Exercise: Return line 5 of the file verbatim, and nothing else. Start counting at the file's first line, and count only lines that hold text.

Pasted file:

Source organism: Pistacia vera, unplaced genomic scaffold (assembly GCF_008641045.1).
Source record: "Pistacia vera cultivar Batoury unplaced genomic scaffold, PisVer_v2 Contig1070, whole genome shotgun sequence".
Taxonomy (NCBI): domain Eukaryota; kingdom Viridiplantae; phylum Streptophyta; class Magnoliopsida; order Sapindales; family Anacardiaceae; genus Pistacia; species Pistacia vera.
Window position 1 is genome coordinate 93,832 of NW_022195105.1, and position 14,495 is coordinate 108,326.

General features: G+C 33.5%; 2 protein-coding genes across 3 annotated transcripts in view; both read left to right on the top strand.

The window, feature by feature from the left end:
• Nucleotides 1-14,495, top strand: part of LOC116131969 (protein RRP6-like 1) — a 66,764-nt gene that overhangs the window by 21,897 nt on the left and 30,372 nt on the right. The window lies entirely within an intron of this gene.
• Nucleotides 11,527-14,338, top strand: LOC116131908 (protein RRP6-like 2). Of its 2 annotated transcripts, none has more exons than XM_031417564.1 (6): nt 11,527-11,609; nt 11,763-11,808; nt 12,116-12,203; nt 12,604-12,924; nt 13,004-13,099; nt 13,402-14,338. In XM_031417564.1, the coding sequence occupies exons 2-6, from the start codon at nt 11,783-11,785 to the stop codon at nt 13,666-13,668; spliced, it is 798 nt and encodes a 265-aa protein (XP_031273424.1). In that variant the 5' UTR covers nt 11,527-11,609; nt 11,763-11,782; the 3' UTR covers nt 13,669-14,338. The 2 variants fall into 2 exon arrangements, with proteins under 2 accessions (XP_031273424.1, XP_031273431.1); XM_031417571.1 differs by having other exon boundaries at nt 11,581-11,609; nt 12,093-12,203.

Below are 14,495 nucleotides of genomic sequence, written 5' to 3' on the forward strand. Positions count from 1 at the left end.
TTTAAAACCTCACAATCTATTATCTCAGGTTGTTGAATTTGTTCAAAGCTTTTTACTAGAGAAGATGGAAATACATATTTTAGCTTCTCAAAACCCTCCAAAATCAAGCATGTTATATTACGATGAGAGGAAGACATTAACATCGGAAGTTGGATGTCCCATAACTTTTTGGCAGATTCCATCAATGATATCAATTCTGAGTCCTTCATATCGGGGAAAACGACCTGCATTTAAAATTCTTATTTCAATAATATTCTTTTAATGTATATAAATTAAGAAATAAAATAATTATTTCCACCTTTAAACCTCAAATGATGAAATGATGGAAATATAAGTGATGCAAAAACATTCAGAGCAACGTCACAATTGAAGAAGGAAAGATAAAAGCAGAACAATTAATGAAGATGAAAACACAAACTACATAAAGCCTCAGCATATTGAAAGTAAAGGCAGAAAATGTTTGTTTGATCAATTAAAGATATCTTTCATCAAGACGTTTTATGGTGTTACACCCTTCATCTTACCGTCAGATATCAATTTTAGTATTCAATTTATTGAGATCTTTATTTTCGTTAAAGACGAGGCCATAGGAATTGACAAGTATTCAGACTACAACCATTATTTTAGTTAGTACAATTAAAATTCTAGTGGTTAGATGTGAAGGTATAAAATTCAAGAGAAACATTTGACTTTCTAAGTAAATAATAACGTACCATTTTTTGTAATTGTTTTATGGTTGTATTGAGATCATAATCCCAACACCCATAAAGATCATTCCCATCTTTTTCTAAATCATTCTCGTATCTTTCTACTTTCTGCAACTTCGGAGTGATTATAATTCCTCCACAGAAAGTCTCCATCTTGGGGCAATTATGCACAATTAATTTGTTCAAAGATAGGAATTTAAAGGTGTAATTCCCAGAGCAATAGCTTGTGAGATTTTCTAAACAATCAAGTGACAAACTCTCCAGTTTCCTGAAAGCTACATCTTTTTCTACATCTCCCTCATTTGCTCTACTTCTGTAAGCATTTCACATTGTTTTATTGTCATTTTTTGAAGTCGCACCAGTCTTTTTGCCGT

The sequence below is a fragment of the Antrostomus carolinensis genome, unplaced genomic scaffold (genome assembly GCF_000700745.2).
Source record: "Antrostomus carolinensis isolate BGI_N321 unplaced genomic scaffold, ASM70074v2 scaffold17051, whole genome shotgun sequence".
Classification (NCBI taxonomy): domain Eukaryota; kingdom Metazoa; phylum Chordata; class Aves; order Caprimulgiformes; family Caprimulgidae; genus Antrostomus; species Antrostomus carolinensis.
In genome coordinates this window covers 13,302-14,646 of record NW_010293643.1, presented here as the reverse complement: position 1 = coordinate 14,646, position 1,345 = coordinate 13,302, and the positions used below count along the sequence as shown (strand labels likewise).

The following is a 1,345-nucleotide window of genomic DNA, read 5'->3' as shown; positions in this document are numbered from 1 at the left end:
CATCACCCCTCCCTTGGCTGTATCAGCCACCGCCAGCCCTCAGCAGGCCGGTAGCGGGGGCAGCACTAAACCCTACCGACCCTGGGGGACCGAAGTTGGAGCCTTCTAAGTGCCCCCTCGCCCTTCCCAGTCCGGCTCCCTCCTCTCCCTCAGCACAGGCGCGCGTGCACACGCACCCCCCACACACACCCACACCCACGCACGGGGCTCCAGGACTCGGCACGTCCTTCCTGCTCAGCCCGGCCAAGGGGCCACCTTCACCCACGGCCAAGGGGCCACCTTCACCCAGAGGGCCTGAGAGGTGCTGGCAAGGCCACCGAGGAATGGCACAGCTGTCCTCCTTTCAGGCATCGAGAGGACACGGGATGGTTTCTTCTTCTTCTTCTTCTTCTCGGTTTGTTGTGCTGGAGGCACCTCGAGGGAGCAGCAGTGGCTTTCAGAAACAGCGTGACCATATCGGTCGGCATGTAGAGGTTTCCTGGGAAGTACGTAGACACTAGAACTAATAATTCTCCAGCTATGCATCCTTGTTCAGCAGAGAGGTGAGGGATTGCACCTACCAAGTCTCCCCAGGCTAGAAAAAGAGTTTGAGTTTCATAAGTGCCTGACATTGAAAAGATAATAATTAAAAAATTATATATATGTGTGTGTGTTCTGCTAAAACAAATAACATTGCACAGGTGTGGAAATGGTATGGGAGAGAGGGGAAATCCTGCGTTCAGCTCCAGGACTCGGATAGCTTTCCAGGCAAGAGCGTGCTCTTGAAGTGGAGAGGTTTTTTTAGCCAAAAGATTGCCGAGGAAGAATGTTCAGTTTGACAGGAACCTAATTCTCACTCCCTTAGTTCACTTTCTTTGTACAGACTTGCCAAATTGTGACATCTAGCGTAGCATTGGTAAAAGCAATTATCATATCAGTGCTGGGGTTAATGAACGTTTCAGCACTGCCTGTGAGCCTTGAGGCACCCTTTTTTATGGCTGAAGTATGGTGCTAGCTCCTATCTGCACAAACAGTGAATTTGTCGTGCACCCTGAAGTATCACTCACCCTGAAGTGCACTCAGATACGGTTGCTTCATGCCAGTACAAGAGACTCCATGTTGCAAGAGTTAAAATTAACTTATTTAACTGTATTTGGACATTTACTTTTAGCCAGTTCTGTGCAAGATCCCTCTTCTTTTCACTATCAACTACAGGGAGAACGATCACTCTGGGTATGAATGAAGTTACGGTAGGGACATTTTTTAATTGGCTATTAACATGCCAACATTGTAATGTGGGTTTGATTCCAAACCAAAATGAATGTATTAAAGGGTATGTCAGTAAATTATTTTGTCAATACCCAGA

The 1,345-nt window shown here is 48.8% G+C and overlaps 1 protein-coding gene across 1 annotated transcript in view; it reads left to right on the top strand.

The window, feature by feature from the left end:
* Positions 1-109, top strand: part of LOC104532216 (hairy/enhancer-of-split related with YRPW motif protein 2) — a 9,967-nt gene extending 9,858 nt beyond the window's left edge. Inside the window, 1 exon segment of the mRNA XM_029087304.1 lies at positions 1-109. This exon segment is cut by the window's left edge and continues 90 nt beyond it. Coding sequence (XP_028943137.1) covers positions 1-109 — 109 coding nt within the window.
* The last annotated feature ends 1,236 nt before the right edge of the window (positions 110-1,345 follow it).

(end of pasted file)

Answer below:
General features: G+C 33.5%; 2 protein-coding genes across 3 annotated transcripts in view; both read left to right on the top strand.